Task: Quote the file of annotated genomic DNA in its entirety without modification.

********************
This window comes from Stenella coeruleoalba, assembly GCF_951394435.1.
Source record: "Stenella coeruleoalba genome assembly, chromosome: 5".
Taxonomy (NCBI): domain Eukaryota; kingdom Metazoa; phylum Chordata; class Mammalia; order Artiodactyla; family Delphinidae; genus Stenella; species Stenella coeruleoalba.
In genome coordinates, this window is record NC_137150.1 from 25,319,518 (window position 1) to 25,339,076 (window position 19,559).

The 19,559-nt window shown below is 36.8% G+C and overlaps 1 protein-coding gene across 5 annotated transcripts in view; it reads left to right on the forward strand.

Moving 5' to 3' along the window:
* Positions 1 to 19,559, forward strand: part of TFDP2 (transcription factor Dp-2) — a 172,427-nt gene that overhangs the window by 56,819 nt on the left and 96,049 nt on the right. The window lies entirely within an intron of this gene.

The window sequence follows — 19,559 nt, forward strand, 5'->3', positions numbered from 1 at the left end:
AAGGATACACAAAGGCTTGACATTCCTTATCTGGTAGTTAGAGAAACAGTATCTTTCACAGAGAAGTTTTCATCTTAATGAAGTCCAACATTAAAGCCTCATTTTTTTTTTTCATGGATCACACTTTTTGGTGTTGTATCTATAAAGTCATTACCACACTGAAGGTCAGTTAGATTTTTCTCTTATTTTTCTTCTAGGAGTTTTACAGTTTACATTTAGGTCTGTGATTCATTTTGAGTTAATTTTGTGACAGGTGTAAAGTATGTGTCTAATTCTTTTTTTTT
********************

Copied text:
This window comes from Stenella coeruleoalba, assembly GCF_951394435.1.
Source record: "Stenella coeruleoalba genome assembly, chromosome: 5".
Taxonomy (NCBI): domain Eukaryota; kingdom Metazoa; phylum Chordata; class Mammalia; order Artiodactyla; family Delphinidae; genus Stenella; species Stenella coeruleoalba.
In genome coordinates, this window is record NC_137150.1 from 25,319,518 (window position 1) to 25,339,076 (window position 19,559).

The 19,559-nt window shown below is 36.8% G+C and overlaps 1 protein-coding gene across 5 annotated transcripts in view; it reads left to right on the forward strand.

Moving 5' to 3' along the window:
* Positions 1 to 19,559, forward strand: part of TFDP2 (transcription factor Dp-2) — a 172,427-nt gene that overhangs the window by 56,819 nt on the left and 96,049 nt on the right. The window lies entirely within an intron of this gene.

The window sequence follows — 19,559 nt, forward strand, 5'->3', positions numbered from 1 at the left end:
AAGGATACACAAAGGCTTGACATTCCTTATCTGGTAGTTAGAGAAACAGTATCTTTCACAGAGAAGTTTTCATCTTAATGAAGTCCAACATTAAAGCCTCATTTTTTTTTTTCATGGATCACACTTTTTGGTGTTGTATCTATAAAGTCATTACCACACTGAAGGTCAGTTAGATTTTTCTCTTATTTTTCTTCTAGGAGTTTTACAGTTTACATTTAGGTCTGTGATTCATTTTGAGTTAATTTTGTGACAGGTGTAAAGTATGTGTCTAATTCTTTTTTTTT